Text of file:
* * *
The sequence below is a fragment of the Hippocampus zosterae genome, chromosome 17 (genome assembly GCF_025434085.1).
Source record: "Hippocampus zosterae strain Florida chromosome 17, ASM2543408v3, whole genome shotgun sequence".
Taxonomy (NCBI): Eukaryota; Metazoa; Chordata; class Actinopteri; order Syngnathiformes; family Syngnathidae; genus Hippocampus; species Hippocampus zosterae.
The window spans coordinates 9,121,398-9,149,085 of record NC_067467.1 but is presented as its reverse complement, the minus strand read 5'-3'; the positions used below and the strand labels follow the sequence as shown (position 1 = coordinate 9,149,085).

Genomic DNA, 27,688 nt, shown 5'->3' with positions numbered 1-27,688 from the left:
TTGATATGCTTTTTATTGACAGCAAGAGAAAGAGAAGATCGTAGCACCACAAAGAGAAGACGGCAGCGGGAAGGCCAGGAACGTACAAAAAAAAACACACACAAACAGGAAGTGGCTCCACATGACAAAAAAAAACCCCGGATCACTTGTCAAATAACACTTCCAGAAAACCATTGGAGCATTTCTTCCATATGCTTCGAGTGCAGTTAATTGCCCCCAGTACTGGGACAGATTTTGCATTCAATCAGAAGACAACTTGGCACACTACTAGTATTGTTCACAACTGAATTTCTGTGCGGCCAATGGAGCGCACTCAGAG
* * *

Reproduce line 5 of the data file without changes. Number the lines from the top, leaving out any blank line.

Genomic DNA, 27,688 nt, shown 5'->3' with positions numbered 1-27,688 from the left: